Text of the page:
1879  Kelly's                        

DEOPHAM is a parish, 2½ miles from Kimberley station, 3 north from Attleborough, station, and 5 west from Wymondham, comprising the small village of DEOPHAM GREEN, situated a mile south-west from the church. The parish is in the Southern division of the county, Forehoe hundred and union, Wymondham county court district, rural deanery of Hingham, archdeaconry of Norfolk, and diocese of Norwich. The church of St. Andrew is in the Perpendicular style with a handsome square embattled tower, having octagonal turrets, and two strong buttresses at each angle, with ornamental pinnacles on each side, and contains 5 bells: it has chancel, lofty nave and aisles:  it was repaired in 1851:  in 1864 the chancel was entirely restored and new roofed, and furnished with a new window and communion rails, and the floor paved with Minton's tiles, and in 1867 the south aisle was restored at a cost of £240. The register dates from the year 1560. The living is a vicarage, tithes commuted at £190, with £35 per annum added by the Ecclesiastical Commissioners, with residence, and 23 acres of glebe land in Shipdham and 6 acres in this parish, in the gift of the Dean and Chapter of Canterbury, and held by the Rev. Hibbert Wanklyn, of University College, Durham. The Rev. Henry Rix, who died in 1728, left £60, to be invested in land (which pro­duces a rental of £12 yearly), the proceeds to be appropriated in teaching four poor children, and for an annual sermon,  the minister to receive 10s., clerk 1s., and 8s. for each child, the remainder to be given in bread to the poor parishioners. About £20, arising from 14 acres of land, awarded at the enclosure in 1814 in lieu of common rights, is distributed among the poor annually. The Primitive Methodists have two small chapels. The Ecclesiastical Commissioners are impropriators of the rectoriaI tithes. The Earl of Kimberley, the Sutton family and the Ecclesiastical Commissioners, are lords of the manor. The principal landowners are the Earl of Kimberley, J. B. Graver Browne, esq. and the Crown. The soil is marl; subsoil, clay. The chief crops are wheat, barley, turnips and hay. The area is 1,646 acres; rateable value, £3,610 5s; the population in 1871 was 462.

Parish Clerk, Charles Hurrell.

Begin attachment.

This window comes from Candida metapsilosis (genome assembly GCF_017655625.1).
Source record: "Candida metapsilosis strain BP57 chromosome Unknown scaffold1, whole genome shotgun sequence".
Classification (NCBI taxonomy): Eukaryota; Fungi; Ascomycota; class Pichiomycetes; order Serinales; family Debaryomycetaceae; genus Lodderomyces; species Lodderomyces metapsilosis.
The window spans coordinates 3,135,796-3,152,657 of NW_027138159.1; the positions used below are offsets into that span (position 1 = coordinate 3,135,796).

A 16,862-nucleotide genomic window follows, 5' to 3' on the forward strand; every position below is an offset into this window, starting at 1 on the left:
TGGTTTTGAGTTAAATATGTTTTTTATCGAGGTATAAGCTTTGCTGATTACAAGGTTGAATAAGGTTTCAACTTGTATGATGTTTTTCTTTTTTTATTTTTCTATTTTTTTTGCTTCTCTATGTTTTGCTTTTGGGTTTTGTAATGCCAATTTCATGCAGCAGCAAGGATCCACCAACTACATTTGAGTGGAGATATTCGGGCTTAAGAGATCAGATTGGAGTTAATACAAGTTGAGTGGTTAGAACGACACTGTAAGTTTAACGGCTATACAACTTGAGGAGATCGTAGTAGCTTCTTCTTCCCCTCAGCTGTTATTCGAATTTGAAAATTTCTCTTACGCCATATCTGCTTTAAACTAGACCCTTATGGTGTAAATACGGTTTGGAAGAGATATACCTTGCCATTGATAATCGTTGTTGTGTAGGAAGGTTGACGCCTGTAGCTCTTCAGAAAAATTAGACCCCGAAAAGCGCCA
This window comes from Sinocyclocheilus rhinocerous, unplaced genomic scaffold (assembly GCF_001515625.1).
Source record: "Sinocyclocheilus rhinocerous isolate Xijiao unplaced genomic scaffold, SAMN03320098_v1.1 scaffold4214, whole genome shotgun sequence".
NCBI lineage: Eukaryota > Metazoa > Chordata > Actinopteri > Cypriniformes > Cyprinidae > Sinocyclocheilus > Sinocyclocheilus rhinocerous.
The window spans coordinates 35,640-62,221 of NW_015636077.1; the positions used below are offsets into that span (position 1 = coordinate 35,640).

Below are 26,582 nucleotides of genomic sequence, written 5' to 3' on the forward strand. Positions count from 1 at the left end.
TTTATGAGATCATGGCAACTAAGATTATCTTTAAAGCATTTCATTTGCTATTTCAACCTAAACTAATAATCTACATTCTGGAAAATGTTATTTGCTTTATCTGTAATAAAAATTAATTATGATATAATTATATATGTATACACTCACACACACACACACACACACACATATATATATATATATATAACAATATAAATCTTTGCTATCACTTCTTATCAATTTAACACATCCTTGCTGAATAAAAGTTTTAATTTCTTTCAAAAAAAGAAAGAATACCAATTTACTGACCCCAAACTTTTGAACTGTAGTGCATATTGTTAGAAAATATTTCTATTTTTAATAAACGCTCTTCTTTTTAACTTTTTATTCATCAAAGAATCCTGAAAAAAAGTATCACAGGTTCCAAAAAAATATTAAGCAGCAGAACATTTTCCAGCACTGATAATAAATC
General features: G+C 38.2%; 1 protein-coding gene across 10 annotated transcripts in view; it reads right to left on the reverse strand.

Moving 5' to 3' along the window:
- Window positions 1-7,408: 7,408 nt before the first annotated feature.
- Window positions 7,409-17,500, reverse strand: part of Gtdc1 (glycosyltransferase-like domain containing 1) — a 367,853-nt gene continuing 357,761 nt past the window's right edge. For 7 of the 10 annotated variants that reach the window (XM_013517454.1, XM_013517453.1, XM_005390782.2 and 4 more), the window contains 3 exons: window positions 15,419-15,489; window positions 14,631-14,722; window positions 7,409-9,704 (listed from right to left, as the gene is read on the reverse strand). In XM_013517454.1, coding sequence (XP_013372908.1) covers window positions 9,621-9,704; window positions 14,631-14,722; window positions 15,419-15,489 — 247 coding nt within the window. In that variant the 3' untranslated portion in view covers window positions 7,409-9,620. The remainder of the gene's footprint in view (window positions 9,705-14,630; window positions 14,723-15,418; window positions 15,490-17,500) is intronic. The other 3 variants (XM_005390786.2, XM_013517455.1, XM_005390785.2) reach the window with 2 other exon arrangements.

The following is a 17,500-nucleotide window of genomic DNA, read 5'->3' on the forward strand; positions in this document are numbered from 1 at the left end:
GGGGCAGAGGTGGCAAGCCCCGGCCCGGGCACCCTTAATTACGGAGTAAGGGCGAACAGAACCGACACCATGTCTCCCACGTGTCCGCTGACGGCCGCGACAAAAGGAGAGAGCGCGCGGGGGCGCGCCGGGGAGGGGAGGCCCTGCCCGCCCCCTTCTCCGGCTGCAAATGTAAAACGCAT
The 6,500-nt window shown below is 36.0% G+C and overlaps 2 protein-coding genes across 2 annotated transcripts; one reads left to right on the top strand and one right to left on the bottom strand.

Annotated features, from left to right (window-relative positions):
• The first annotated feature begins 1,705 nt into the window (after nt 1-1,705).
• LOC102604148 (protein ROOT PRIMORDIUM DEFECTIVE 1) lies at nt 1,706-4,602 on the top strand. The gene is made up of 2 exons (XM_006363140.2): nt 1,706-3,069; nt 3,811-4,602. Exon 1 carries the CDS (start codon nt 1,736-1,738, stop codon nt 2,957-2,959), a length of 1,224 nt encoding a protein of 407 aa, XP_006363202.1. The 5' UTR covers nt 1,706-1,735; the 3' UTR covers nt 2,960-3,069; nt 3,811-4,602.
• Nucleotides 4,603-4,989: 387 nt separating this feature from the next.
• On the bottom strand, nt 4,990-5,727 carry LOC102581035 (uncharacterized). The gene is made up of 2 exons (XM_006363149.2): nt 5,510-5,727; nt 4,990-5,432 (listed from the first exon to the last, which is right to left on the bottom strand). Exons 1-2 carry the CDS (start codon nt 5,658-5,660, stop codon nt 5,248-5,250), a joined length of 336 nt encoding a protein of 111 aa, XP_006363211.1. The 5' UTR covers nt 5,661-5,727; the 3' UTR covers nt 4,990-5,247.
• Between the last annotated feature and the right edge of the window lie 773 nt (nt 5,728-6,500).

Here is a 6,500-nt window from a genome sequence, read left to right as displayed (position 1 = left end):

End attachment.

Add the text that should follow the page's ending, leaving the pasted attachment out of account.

POST OFFICE.-  Robert Phœnix, receiver. Letters through Wymondham, arrive at 8.30 a.m. & are dispatched at 5.55 p.m. The nearest money order and telegraph office is at Hingham

A National school to hold 84 children is supported by subscriptions; Miss Georgina Clarkson, mistress

Penlington Thomas

Wanklyn Rev. Hibbert   [vicar], Vicarage




Allen William,   farmer & dealer

Brunton John,    farmer

Chinnery George,   Halfmoon & blacksmith, The Green

Clarke Alfred,   farmer

Clarke Thomas,    farmer, Stallands

Clarke William, jun.,   farmer

Clements James,    wheelwright, The Green

Eason Robt. Jun.,   farmer, Low common

Fielding James,   farmer & shopkeeper

Gathergood  William,   beer retailer

George Jerimiah,   shopkeeper & beer rtlr.

Huggins George,   farmer, cattle dealer & landowner

Hurrel Charles,   farmer, Hingham road

Jude Charles,   farmer & drill owner, Hingham road

Keely John,   miller

Liddelow William,   farmer, The Green

Mason Robert,   tailor

Millard George,   farmer, Church farm

Minns Reuben,   farmer

Patrick William,   farmer

Patrick William,   farmer, The Green

Phœnix Robert,    farmer & postmaster, The Green

Pitts Philip,   farmer     

Riches Henry,   thrashing machine owner

Riches John,   farmer, South hill

Rowing Mary Ann,    farmer, The Green

Shaw Henry,   farmer & landowner, Hingham road

Shickle James,   farmer

Stone George,    thatcher

Tooley Elizabeth (Miss),   farmer

Watling Henry,   farmer

Webster James,   farmer

Whitehand John,   farmer, Stallands

Woods Robert,   farmer